A George III Giltwood Girandole
Attributed to Thomas Johnson.
An exceptional quality and important early George III specimen giltwood girandole. Surmounted by a Ho Ho bird, with outstretched wings above the original mirror plate surrounded by naturalistic carving of branches and foliage also incorporating an architectural obelisk and rockwork.
English, circa 1765
Width: 23” 59 cm
Depth: 11" 29 cm
Height: 47” 120 cm
Jeremy Ltd. London
Grosvenor House Fine Art & Antiques Fair Catalogue 1994. pg 148
Thomas Johnson ( 1714-1778) Was a carver and Gilder who published several books of designs. In 1755 he published 'Twelve Girandoles' this was folowed by 'The book of the Carver' in 1758.
His most revered publication was produced monthly between 1755-1758 and was titled ' One Hundred and Fifty New Designs'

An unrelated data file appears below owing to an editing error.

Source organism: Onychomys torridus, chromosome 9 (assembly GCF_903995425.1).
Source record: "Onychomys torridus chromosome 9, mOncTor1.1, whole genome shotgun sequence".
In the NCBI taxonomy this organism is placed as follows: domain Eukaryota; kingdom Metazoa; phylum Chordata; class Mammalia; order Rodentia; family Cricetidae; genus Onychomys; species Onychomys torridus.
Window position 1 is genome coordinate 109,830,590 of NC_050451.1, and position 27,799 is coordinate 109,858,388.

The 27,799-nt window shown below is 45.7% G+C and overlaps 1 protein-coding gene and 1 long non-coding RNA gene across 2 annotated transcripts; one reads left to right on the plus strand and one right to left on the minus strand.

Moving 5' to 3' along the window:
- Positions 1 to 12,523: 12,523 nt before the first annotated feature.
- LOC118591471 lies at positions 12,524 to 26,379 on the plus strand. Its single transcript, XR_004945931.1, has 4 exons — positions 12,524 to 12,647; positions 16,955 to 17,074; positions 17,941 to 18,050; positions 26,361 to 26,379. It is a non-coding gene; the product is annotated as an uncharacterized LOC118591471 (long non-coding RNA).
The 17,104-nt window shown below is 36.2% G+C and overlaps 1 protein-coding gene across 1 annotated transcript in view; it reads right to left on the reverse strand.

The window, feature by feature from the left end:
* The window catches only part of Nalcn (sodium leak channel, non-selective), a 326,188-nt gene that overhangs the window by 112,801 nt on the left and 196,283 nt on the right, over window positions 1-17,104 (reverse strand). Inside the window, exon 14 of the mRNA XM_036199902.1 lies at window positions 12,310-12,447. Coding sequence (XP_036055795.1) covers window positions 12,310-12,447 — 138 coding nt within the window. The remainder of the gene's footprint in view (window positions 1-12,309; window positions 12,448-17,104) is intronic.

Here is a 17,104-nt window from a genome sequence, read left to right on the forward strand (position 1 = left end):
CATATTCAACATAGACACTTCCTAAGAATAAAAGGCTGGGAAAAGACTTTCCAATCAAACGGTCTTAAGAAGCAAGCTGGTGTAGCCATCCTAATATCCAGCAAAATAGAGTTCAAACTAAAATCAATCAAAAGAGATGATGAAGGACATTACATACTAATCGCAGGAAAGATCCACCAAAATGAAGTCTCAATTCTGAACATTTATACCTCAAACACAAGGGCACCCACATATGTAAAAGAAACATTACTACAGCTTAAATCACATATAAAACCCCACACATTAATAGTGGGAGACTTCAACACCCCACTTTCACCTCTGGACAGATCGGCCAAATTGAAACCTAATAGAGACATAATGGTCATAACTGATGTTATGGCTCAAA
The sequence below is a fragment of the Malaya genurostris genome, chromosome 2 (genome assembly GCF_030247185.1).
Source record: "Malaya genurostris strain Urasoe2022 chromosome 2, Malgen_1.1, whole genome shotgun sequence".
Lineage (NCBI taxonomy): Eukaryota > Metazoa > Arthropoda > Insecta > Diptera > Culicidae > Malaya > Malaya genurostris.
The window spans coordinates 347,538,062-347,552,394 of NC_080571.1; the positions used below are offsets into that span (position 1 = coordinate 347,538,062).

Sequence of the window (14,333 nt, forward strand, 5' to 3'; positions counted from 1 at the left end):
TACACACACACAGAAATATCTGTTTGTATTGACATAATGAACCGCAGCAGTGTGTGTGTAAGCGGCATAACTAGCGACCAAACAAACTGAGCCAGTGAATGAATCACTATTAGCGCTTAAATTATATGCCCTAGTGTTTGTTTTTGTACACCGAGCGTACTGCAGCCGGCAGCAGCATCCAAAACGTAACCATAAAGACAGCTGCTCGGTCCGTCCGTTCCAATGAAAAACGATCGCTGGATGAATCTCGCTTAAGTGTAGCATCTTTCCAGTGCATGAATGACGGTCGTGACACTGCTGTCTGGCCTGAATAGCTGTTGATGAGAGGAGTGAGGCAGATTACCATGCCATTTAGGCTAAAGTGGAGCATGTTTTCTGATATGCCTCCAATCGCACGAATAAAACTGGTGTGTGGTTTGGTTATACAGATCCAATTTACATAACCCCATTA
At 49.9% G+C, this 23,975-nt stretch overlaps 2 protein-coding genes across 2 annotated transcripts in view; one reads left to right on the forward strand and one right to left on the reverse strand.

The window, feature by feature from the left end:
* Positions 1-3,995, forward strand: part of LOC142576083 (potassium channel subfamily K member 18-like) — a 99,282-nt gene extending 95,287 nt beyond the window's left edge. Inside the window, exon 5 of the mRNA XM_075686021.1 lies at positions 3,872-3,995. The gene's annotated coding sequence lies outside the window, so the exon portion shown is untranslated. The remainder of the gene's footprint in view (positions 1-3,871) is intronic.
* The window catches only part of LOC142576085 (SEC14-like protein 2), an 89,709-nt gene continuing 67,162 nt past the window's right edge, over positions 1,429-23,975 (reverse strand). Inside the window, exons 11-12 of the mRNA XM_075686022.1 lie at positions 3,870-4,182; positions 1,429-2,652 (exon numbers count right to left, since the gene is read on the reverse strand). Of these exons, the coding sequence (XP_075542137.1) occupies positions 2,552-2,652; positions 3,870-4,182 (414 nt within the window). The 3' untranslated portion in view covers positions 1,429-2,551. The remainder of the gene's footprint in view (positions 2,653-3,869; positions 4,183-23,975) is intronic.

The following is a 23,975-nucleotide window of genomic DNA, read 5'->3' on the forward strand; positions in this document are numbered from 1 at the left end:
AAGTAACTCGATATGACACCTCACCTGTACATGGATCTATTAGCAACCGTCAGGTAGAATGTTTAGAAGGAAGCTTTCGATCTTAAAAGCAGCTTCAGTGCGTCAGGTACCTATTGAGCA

Johnson interpreted fashionable Rococo designs with rustic motifs, bringing his work a vitality that was not seen in the work of other designers.
Johnsons designs featured animals, trees, branches and architectural motifs. Many of these works were adapted from Francis Barlows illustrations of Aesop's Fables.
Johnson's sketches were so intricate and detailed few cabinet makers had the skill to interpret his designs in practice.
The present girandole is so expertly carved and proportioned, that it would almost certainly have been created by Johnson himself or Thomas Chippendale, one of the few other cabinet makers working at the time that had the skill to create this piece.